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Today's News

  • Making a big move

    By Richard Evans

    Following a vote by the Harriman City Council Tuesday evening, Harriman agreed to purchase a building to house city hall and the police department.

    The building, located at 408 Roane Street, was purchased at a cost of $175,000.

    Councilmen Daryl Cook, Tim Johnson, Sam Russell, Lonnie Wright and Charles “Buddy” Holley voted to purchase the building. Councilman Kenyon Mee was absent.

    “It’s a lot better than the building we’re in now,” said Russell.

  • Rockwood PD find wanted woman in stolen vehicle

    A woman wanted by U.S. Marshals was reportedly found in a stolen vehicle on Sunday. According to the report, Courtney N. Turner was one of four occupants in the vehicle. She allegedly gave Rockwood Police a fake name when questioned about her identity.

    The other people in the vehicle were identified as driver Kenneth Ramsey, Crystal Smith and Jeffery Hinds. According to the report, Officer Chris Kennedy was on patrol when he noticed Hinds in the vehicle as it drove down Gateway Avenue. That’s what prompted him to follow it.

  • State says soil at Swan Pond recreation areas normal

    A state investigation into the soil at the Swan Pond recreation areas concluded the soil is normal and poses no health risks to children who play there.

    “We recommend using the Swan Pond recreation areas for their intended purposes,” Joe George, with the Tennessee Department of Health, told the Roane County Commission’s Environmental Review Board Thursday evening.

    The recreation areas include the Swan Pond Sports Complex, where children used to play soccer. Roane County leases the land that the complex sits on from TVA.

  • What a stinker!

    A Kingston ‘porch pirate’ got a smelly surprise when she grabbed a box from someone’s porch recently.

    According to a report filed by the Kingston Police Department, Andrea D. Anderson observed on her doorbell security camera a package taken from her porch at approximately 3 a.m. on Wednesday, Aug. 28.

    The report said police believe Amanda Collette Roberts, of Kingston, is the culprit who absconded with the package.

  • Looking in the Wright Direction: Alcohol at city events would encourage tourism

    By Stephanie Wright

    Looking forward to having a nice craft beer while listening to music at Southwest Point Amphitheater when it opens?

    It is not going to happen without your help.

    Kingston City Council refuses to even have a discussion on a policy, much less an up or down vote.

    You might be surprised to hear most cities do not make a dime off of actual alcohol sales.

    Adding an ordinance of this nature is all about tourism.

    Tourism should be our No. 1 priority, as it is what Kingston does best.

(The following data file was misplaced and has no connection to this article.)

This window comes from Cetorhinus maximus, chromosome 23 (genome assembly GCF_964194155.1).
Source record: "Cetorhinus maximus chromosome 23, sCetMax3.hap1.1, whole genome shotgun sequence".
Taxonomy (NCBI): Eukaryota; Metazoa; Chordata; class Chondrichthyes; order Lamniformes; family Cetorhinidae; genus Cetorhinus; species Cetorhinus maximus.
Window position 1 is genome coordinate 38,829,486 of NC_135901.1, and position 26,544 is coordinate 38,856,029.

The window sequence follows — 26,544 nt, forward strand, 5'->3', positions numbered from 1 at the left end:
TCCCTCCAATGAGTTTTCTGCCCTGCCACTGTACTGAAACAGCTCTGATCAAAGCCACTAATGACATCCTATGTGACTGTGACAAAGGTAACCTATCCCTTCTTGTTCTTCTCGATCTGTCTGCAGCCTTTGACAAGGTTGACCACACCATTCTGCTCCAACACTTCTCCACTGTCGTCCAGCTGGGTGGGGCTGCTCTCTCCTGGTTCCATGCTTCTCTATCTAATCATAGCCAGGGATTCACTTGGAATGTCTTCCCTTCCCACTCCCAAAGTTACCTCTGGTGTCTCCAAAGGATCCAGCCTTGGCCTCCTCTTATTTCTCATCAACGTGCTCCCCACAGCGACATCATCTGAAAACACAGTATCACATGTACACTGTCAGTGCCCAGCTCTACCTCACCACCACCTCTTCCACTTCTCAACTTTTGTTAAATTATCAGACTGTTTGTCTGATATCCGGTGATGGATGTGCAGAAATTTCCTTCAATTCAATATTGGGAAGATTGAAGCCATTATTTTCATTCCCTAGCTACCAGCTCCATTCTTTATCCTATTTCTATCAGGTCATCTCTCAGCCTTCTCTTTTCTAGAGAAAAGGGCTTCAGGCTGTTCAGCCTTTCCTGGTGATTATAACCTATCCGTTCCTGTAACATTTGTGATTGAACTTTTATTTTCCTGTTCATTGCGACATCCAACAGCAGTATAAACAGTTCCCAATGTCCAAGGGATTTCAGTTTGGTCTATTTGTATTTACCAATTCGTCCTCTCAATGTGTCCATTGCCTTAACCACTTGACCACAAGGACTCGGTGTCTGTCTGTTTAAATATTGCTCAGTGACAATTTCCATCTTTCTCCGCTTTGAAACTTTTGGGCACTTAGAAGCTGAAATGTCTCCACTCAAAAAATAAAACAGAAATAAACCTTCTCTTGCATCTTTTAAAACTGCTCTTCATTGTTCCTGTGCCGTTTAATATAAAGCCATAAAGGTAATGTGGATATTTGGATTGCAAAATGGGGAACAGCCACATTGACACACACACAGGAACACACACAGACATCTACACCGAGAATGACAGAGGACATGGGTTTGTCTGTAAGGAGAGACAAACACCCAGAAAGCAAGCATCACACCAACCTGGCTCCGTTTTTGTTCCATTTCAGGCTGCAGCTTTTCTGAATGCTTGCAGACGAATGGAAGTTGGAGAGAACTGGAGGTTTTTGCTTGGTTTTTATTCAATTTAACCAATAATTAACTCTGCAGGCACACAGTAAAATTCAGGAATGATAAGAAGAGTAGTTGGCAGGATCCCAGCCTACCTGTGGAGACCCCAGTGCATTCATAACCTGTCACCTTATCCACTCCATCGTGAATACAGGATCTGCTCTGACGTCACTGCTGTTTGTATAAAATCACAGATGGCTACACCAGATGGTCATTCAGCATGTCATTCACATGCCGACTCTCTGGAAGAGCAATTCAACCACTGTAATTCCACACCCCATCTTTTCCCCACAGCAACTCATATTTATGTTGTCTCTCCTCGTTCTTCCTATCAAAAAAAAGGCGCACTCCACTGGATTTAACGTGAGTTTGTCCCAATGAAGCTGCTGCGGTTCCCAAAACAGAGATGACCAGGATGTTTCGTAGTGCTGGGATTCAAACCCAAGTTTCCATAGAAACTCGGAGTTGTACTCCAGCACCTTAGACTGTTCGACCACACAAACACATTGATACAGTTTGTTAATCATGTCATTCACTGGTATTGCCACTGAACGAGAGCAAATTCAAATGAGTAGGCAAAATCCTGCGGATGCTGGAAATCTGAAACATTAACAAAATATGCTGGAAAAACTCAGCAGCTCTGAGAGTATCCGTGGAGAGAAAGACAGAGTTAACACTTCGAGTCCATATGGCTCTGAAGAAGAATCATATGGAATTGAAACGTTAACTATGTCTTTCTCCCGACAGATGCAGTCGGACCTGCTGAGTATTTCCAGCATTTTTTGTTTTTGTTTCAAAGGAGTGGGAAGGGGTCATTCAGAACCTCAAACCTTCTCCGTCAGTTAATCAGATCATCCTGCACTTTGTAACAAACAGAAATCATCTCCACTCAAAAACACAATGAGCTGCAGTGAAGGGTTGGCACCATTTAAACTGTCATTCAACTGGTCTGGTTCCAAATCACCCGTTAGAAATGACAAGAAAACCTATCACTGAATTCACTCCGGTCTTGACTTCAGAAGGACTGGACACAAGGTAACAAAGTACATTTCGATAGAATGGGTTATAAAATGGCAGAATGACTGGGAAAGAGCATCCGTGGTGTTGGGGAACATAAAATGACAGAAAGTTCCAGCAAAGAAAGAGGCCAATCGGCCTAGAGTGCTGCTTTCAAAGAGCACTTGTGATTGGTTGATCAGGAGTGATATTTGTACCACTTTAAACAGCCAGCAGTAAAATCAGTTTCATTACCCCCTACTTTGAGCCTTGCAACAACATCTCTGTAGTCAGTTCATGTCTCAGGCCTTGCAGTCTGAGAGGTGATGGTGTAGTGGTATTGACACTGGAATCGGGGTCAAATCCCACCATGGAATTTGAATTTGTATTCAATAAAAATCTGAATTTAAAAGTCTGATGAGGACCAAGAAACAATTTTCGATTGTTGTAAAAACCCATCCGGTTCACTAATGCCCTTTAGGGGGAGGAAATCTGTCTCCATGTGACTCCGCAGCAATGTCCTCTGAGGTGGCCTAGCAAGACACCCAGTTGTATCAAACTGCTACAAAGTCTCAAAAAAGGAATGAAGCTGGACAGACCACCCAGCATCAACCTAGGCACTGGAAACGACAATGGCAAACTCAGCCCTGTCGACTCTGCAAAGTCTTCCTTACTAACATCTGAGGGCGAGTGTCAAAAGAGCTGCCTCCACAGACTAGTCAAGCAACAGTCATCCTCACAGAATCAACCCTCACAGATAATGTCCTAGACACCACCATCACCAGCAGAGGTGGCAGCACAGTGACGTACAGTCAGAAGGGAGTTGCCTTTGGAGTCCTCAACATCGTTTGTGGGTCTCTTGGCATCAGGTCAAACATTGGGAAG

• Wading Through the Numbers: The appropriations and tax resolutions key to budget

    By Ron Woody

    The County Budget is adopted annually with our fiscal starting July 1. The adoption of the Budget is by approval of an Appropriation Resolution.

    Immediately following, a Tax Resolution is adopted. The Tax Resolution will generate about 30% of the revenue supporting the roughly $100,000,000 total county budget. The county budget includes schools, highway, debt service, ambulance, solid waste, and others making up the 24 Fund (Companies) the county operates.

  • WHAT A SQUEAL
  • TVA water permit up for comment

    The Tennessee Department of Environment and Conservation held a public hearing last week on TVA’s application for the re-issuance of a water quality permit to impact wetlands and a stream for landfill construction.

    The hearing lasted four minutes. The one person who signed up to speak left before it started.

    “I’m opening the floor to anyone else who would like to comment,” TDEC Regional Director of External Affairs John LeCroy said.

    LeCroy ended the hearing when no one spoke up.

  • Making room for new jail

    The county building and codes operated out of the courthouse before relocating to its current location on Third Street in Kingston.

    The lot the codes office sits on is needed for a planned expansion of the Roane County Jail. That means the office will have to move again, but it doesn’t appear that it will have to go back into the courthouse.

    People entering the courthouse have to pass through a security checkpoint. Roane County Executive Ron Woody said he doesn’t want to “inconvenience” those who use the codes office.

  • ROANEnet expanding goals beyond access

    ROANEnet is expanding it goals beyond increasing internet access to include digital literacy training for seniors.

    The non-profit that is advocating for increased broadband access in the county plans to offer training in online skills to senior residents starting in September.

    Verizon recently donated four computers to ROANEnet that will be used to conduct the training.

    More systems will be purchased when the organization receives additional funding from the Roane County Commission.